West Texas is often characterized by its arid and semiarid climate, rugged terrain and limited access to water. While the state of Texas has been plagued by droughts the last several decades, West Texas is used to long dry spells, with the Northwestern part of the state experiencing a range of severe, extreme and exceptional droughts across the Panhandle plains, according to Drought.gov. In contrast, Southwestern Texas experiences relatively stable water conditions. The Southwestern part of the state surrounding El Paso and the Rio Grande is substantially more stable than the northern region. Here, much of the region isn’t even considered to be impacted by drought, with some areas only being abnormally dry or an even smaller percentage experiencing moderate drought.
Climate aside, the Western part of Texas is not known for being particularly favorable to aquatic species. However, the region’s seemingly inhospitable geography doesn’t mean it can’t support the discovery of a new fish species. At least in the sense that a previous mistaken identity has been righted to file a new species in the region’s list of fauna.
Researchers at Texas A&M University have found that a fish species living in the region, long thought to be another fish, is actually a Notropis megalops, what they have begun calling the West Texas shiner. The name is derived from the lookalike it was confused with, the Texas shiner–or Notropis amabilis. And when seeing the two side-by-side, mistaking the two is easy to do, even for the most experienced angler or researcher.
The species may be new to West Texas wildlife books, but it is in no way new to scientific identification. It was first found back in 1856 by a researcher named Charles Frederic Girard, who is credited with documenting many new species. Interestingly, despite his prolific identification of new fish, Girard was thought to be a little careless. Texas A&M scientists say that some of his colleagues of the day believed he had even described some fish species more than once. That carelessness may have contributed to the more recent confusion surrounding the fish.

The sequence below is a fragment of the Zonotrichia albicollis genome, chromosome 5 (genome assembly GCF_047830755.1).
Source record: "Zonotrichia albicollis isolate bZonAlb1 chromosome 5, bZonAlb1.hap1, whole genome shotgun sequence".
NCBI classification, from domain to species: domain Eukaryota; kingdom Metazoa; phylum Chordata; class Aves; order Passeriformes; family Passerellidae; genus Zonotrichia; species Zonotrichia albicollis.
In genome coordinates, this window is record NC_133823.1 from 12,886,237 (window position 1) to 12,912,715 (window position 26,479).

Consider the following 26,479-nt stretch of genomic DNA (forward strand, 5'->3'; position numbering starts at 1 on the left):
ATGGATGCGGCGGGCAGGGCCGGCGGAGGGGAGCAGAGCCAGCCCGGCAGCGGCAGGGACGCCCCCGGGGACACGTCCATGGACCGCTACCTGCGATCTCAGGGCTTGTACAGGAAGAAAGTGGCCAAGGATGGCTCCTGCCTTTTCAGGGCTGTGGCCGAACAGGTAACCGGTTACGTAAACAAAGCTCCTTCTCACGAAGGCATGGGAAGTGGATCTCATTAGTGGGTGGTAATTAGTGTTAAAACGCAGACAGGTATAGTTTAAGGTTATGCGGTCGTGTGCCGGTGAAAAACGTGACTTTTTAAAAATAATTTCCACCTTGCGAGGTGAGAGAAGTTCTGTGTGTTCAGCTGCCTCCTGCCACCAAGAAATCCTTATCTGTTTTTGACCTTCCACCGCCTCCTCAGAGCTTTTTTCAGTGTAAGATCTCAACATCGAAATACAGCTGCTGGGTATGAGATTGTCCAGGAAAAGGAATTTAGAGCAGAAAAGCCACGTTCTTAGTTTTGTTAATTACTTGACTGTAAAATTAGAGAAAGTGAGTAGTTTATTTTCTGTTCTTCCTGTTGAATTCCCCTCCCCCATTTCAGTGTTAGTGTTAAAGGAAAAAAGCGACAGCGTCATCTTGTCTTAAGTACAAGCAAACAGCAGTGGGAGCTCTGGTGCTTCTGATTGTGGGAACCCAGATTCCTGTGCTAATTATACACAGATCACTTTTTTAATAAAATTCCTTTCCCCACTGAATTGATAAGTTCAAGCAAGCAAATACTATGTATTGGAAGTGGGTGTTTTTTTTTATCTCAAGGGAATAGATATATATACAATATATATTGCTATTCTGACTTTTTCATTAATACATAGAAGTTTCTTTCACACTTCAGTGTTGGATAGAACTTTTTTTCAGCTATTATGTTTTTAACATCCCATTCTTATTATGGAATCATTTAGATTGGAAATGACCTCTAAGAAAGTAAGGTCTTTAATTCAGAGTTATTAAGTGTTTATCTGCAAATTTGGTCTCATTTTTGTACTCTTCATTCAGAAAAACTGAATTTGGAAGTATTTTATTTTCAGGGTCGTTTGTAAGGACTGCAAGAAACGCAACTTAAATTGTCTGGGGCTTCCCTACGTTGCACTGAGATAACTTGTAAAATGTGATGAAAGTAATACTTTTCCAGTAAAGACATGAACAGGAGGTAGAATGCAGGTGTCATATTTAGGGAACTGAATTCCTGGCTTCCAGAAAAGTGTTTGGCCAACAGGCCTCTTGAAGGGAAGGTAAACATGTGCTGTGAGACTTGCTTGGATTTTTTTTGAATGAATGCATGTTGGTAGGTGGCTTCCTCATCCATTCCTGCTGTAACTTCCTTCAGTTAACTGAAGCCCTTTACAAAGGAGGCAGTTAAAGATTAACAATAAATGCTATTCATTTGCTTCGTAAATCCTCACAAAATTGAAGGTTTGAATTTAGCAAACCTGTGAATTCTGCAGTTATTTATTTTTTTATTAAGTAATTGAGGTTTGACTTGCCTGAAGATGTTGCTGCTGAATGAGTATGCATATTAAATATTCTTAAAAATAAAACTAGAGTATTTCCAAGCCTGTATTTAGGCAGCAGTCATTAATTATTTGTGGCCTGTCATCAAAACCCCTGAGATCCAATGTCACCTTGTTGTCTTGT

“So, I guess you could say we have discovered an ‘old-but-new’ minnow way out in West Texas where nobody expected to find anything new, especially a fish,” said Kevin Conway, wildlife and fisheries scientist at the university, in a statement.
He and other researchers involved put together a paper documenting the rediscovery of the minnow and the confusion surrounding it. That includes the wrong name it carried, which contributed to its incorrect identification in Texas for so long. The study also included an in-depth examination of the species’ genetics through morphology techniques.
With the newly identified West Texas shiners in hand, the researchers documented their observations, proving that the two shiners are unique and separate species. For example, even though it resembles the Texas shiner, it never breeds with it. This and other factors help to explain just how unrelated the two fish species are. Unlike the Texas shiner, which is common in Central Texas, the West Texas shiner is restricted entirely to the Rio Grande drainage, has a fragmented distribution and has low levels of genetic diversity. Because of that, it’s already being considered a conservation priority by state agencies.